One of the potentially most important achievements of the General Agreement on Tariffs and Trade (GATT) conference in Geneva went largely unheralded. It reflected an invisible revolution that has transformed the economies of the United States and its major trading partners. And it could, over the long term, have a much more profound impact on the question of American jobs than the highly publicized disputes over steel, agriculture and autos.
The achievement: taking the first step toward placing services such as banking, insurance, data processing and shipping on the GATT agenda. True, the initial U.S. proposal to liberalize restrictions affecting the service industries was watered down. But the trade ministers did agree to examine service issues at a national level and to exchange information on services through the GATT.
The objective is to determine by 1984 whether an international agreement on services is desirable and, if so, how to proceed. It marks the first time the GATT has formally taken up the question of services and in the calculus of international trade issues, that constitutes a clear step forward.
Stripped of all jargon, what the achievement at Geneva could mean is that some of the most dynamic sectors of the American economy will be allowed to compete fairly in the world marketplace. Barriers against U.S. services are little understood, but their impact on American jobs is just as damaging as Japan's curbs against American tobacco, citrus and beef or Europe's tariffs against U. S. wheat.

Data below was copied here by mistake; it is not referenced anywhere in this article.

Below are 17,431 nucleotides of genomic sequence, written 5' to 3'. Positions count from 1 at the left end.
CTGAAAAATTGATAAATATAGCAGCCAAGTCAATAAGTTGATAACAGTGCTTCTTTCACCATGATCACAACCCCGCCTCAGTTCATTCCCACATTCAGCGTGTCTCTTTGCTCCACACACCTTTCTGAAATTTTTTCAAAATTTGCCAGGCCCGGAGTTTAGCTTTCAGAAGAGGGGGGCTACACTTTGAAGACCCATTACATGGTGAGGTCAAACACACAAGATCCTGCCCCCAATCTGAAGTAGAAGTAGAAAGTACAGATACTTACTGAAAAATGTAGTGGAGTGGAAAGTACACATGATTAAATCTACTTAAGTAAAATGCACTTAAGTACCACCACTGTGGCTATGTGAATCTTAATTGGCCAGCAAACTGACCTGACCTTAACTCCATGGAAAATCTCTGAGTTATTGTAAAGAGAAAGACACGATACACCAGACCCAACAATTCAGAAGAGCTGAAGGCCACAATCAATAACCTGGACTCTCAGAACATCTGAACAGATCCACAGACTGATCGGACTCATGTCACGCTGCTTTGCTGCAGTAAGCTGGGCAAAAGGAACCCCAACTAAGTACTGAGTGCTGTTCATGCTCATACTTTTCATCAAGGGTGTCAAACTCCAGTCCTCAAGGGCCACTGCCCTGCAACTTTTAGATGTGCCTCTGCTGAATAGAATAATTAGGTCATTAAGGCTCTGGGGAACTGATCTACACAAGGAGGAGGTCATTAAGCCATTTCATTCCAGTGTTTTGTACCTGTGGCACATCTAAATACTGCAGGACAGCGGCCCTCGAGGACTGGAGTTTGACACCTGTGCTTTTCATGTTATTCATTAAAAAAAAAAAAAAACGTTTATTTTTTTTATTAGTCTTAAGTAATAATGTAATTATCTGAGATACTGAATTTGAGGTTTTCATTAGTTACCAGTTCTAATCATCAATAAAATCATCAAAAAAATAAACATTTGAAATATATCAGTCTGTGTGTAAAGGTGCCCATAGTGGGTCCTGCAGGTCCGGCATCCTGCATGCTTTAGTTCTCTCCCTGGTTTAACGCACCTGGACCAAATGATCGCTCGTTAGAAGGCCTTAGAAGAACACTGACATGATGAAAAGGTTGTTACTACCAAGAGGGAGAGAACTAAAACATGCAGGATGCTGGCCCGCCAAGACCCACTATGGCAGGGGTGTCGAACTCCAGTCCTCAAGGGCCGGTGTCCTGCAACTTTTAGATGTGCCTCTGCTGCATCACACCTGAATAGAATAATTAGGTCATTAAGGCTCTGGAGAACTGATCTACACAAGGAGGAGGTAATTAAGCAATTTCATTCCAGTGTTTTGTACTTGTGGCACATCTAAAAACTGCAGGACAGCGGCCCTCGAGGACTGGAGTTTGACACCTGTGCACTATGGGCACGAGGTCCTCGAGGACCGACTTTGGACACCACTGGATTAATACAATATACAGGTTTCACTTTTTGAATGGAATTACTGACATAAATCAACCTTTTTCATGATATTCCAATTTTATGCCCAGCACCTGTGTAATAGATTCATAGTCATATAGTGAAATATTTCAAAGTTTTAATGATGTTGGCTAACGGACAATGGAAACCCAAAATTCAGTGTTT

Consider the plight of U.S. insurance companies interested in doing business in Norway: the Norwegian government has not licensed a foreign insurance firm in the past four decades. Australia forbids the screening of television commercials filmed abroad, and West Germany requires German models for all advertising produced in the country.
There are other significant impediments that hamstring banks and other companies that depend on advanced systems for handling information. In Canada, for example, all foreign banks must maintain and process data within Canadian borders. U.S. airlines also face barriers against hooking into the reservations computers of airlines in some West European countries, and major American law firms have been denied permission to open offices in Tokyo.
These impediments take on greater importance as it becomes clear just how profound the invisible services revolution has been. In the United States, statistics compiled by the Bureau of Labor Statistics show that seven out of 10 non-agricultural jobs are in the services sector. Services also account for 66 percent of the GNP-- 54 percent excluding government. Service industries are among our most dynamic and productive, and they help make our goods-making sector more efficient and competitive.
Service industries also have played an important but largely unrecognized role in maintaining vitality in the American balance of trade. In recent years, as U.S. trade deficits have grown, services have consistently shown a positive and increasing balance of payments. According to the U.S. International Trade Commission, services will account for $135 billion in the U.S. current account this year, a 52 percent increase over 1980.
The reason for this dramatic surge in service industries is a structural change in the world economy. In fact, this touches the heart of the argument put forth by leaders of many developing nations that the very structure of the world economy must be altered if they are to develop the industries they need to achieve industrialization. If we in the post- industrial West are to allow Brazilian steel and South Korean shoes to penetrate our market, our dynamic service industries must in turn be allowed to compete in world markets without unfair and burdensome restrictions.
If the work program agreed to in Geneva can begin to develop international rules for services, it will be a major milestone in the history of international trading relations. For this delicate process to continue, the United States will have to convince its trading partners that liberalization of trade in services, like liberalization of trade in goods, is in everyone's interest.